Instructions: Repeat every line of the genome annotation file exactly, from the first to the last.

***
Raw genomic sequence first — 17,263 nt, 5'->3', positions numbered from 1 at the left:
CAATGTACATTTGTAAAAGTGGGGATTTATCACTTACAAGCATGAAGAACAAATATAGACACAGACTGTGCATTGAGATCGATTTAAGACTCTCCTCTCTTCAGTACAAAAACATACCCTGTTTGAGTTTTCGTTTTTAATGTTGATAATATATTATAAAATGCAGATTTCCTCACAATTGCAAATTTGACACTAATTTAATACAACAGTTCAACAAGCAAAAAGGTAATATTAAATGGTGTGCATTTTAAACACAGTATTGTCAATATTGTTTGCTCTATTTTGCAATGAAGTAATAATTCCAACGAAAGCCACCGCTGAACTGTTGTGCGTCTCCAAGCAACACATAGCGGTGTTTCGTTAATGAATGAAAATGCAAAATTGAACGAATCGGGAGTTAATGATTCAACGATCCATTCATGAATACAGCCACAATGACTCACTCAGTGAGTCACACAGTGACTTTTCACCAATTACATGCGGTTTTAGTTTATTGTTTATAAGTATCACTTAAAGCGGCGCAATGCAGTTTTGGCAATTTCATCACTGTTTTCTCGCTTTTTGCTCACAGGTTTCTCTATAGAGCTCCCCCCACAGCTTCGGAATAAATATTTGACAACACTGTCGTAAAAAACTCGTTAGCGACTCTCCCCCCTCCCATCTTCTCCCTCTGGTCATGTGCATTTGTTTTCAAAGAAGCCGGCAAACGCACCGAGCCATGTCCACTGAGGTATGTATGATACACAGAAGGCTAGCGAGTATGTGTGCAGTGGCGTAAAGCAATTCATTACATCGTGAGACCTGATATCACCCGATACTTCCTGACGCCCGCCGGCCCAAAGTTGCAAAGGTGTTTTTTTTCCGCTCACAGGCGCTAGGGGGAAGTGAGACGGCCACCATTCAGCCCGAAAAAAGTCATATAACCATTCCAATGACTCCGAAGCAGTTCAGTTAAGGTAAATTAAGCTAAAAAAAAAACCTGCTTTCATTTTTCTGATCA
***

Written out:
Raw genomic sequence first — 17,263 nt, 5'->3', positions numbered from 1 at the left:
CAATGTACATTTGTAAAAGTGGGGATTTATCACTTACAAGCATGAAGAACAAATATAGACACAGACTGTGCATTGAGATCGATTTAAGACTCTCCTCTCTTCAGTACAAAAACATACCCTGTTTGAGTTTTCGTTTTTAATGTTGATAATATATTATAAAATGCAGATTTCCTCACAATTGCAAATTTGACACTAATTTAATACAACAGTTCAACAAGCAAAAAGGTAATATTAAATGGTGTGCATTTTAAACACAGTATTGTCAATATTGTTTGCTCTATTTTGCAATGAAGTAATAATTCCAACGAAAGCCACCGCTGAACTGTTGTGCGTCTCCAAGCAACACATAGCGGTGTTTCGTTAATGAATGAAAATGCAAAATTGAACGAATCGGGAGTTAATGATTCAACGATCCATTCATGAATACAGCCACAATGACTCACTCAGTGAGTCACACAGTGACTTTTCACCAATTACATGCGGTTTTAGTTTATTGTTTATAAGTATCACTTAAAGCGGCGCAATGCAGTTTTGGCAATTTCATCACTGTTTTCTCGCTTTTTGCTCACAGGTTTCTCTATAGAGCTCCCCCCACAGCTTCGGAATAAATATTTGACAACACTGTCGTAAAAAACTCGTTAGCGACTCTCCCCCCTCCCATCTTCTCCCTCTGGTCATGTGCATTTGTTTTCAAAGAAGCCGGCAAACGCACCGAGCCATGTCCACTGAGGTATGTATGATACACAGAAGGCTAGCGAGTATGTGTGCAGTGGCGTAAAGCAATTCATTACATCGTGAGACCTGATATCACCCGATACTTCCTGACGCCCGCCGGCCCAAAGTTGCAAAGGTGTTTTTTTTCCGCTCACAGGCGCTAGGGGGAAGTGAGACGGCCACCATTCAGCCCGAAAAAAGTCATATAACCATTCCAATGACTCCGAAGCAGTTCAGTTAAGGTAAATTAAGCTAAAAAAAAAACCTGCTTTCATTTTTCTGATCA